With so many video game movies coming up in the next few years, I set out to find out what are the key factors that could make them successful.
Adam Sandler is back this week in theaters with yet another atrocity. And maybe the movie itself might not be a total cringe-fest, but his acting skills (or lack thereof) are — read our review. Now, could Pixels be considered a video game adaptation? No, it only brings video game characters like Pac-Man and Donkey Kong to life and a sense of nostalgia that we can also appreciate from Space Invaders and Tetris. But is that enough to succeed? Clearly not, without some kind of story or specific tone that stems from the proper video games.
From Tomb Raider (2001) with Angelina Jolie to the upcoming Assassin’s Creed (2016) with Michael Fassbender and Marion Cotillard, we know that movies based on video games attract interest, both from the public and from A-list actors who want to be associated with a large money-making (possible) franchise. Certainly, some of the bigger titles can end up taking in hundreds of millions. Still, are they actual good movies? Not really.
I reached out to Jake Baldino (Pretty Much It, BecauseVideoGames, Gameranx), and he identified what makes video game movies great adaptations: the type of story, the actual narrative and the tone of the game.
“Myself and many game fans believe that, like superhero movies, video game movies can take many liberties with story and characters so long as it uses the name well — captures what the game stood for or the message it conveyed in the first place. It needs to keep the thing that made the game special.”
All in all, three aspects related between them that can make or break video game movies and that Hollywood studio executives should have in mind when creating them. Baldino states that the closest movie to success based on the previously mentioned characteristics was Silent Hill (2006), but most others have failed terribly. We’re looking at you, Resident Evil. In terms of box office, Jake Gylllenhaal’s Prince of Persia (2010) “had a huge budget and big stars but fell just short of greatness and flopped”.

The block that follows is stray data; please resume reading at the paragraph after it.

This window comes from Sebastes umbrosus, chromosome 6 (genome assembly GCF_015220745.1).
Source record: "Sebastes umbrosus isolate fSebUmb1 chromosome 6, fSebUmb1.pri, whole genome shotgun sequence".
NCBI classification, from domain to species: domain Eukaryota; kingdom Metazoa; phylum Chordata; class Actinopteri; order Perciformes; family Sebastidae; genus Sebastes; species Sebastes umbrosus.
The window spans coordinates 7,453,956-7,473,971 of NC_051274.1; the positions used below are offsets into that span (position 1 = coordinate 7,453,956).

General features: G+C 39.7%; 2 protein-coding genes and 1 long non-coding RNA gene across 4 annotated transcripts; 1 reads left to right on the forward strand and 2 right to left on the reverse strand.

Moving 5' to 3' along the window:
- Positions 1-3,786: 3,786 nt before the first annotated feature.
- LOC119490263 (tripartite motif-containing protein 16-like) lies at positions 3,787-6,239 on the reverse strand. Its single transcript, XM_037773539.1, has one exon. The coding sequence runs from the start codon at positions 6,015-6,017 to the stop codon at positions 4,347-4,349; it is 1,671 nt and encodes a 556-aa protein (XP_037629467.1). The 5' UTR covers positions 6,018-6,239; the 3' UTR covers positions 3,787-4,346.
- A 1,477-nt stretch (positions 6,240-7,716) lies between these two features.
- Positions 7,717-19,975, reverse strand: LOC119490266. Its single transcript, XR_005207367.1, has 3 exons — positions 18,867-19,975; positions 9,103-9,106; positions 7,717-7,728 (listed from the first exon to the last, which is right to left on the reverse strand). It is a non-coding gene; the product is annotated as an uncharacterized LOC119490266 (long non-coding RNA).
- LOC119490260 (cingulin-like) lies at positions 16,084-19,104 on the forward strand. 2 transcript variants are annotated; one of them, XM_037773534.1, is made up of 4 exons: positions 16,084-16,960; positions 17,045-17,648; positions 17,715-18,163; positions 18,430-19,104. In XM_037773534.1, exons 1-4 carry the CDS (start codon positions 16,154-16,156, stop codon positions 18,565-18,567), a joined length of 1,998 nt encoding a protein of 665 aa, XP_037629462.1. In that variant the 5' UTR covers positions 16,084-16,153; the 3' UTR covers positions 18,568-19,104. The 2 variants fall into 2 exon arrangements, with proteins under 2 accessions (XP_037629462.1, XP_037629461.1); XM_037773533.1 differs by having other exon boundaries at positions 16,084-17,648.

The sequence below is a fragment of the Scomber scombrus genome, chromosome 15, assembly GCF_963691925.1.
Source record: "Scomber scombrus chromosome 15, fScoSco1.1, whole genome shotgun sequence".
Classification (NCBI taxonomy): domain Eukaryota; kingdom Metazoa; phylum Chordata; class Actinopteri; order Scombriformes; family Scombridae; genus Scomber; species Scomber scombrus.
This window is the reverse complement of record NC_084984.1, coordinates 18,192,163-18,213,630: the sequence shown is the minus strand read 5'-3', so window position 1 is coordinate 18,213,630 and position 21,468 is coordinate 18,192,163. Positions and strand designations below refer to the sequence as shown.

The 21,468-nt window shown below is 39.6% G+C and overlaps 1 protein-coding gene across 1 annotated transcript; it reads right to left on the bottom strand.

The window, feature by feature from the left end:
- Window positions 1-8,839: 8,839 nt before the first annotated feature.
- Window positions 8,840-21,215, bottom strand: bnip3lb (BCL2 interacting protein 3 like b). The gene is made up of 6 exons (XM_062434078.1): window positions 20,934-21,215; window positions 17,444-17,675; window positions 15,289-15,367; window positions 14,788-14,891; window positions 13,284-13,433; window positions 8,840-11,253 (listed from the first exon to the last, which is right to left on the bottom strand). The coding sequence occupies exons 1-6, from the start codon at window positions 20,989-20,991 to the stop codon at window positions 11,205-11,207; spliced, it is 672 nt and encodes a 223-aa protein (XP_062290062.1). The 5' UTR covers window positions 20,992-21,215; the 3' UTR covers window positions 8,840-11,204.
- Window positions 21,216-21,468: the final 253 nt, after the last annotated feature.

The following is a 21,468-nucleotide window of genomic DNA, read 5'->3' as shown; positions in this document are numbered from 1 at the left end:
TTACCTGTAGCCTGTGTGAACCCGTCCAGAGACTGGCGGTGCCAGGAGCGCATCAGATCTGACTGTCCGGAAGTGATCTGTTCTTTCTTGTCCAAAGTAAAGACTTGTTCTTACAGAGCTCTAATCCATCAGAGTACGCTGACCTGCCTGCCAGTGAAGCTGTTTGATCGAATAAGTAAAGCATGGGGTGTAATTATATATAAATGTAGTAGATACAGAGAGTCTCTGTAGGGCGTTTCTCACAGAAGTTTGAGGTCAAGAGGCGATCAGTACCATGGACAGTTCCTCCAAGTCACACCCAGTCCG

Another element that I thought could play an important part when adapting video games into movies is the type of game they are based on. Pixels incorporated arcade games into the movie, in the same funky way Jumanji could have featured Crash the bandicoot, maybe. But the point of an adaptation is to make a feature film somewhat close to the actual game. Baldino says:
“I think any type of game could work as a movie, but ultimately one with a story, characters, or world is best.”
And this is why we’re getting movies like Warcraft and Uncharted, but Hollywood also has a very bad habit of putting popular titles to movies that don’t have a lot to do with the concept, like Need for Speed. Why make racing, platform and shooter game-based movies have a narrative that any “original” movie with a different title could have? Ever seen The Fast and The Furious?
Apart from that, how important is it to hire not only well-known actors, but also a capable director? Pixels was decently led by Chris Columbus on his part; the movie adaptation of Metal Gear Solid, for example, is close to being directed by Jordan Vogt-Roberts, who signed the acclaimed Kings of Summer (2013), and Duncan Jones, director of the fantastic Moon (2009), is manning Warcraft. These last two could be on trend with hiring indie directors for big movies, but they could also turn out to be brilliant choices, if they can pull it off.
Finally I wonder, now that video games are becoming more and more cinematic and we have access to virtual reality gadgets, what is the point of video game movies like The Last of Us? While it might get close to hitting the three aspects fans look for, we can already experience it for hours and hours, with it being a strongly story-driven game. And for sure it won’t actually sell more copies, in Baldino’s words:
“Video game companies don’t often jump shipping a game when a movie based on the name is releasing. They’re often starkly apart in communication and everything — the rights are usually just sold off completely.”
This might be happening to reach a different target audience. Gamers already know that in the game there’s a (potentially) superior version of the story from the movie, but they’d still want to compare them, whereas general audiences might go for the zombie apocalypse appeal, no matter what title the movie has.
What do you enjoy about video game movies? Let’s discuss in the comments!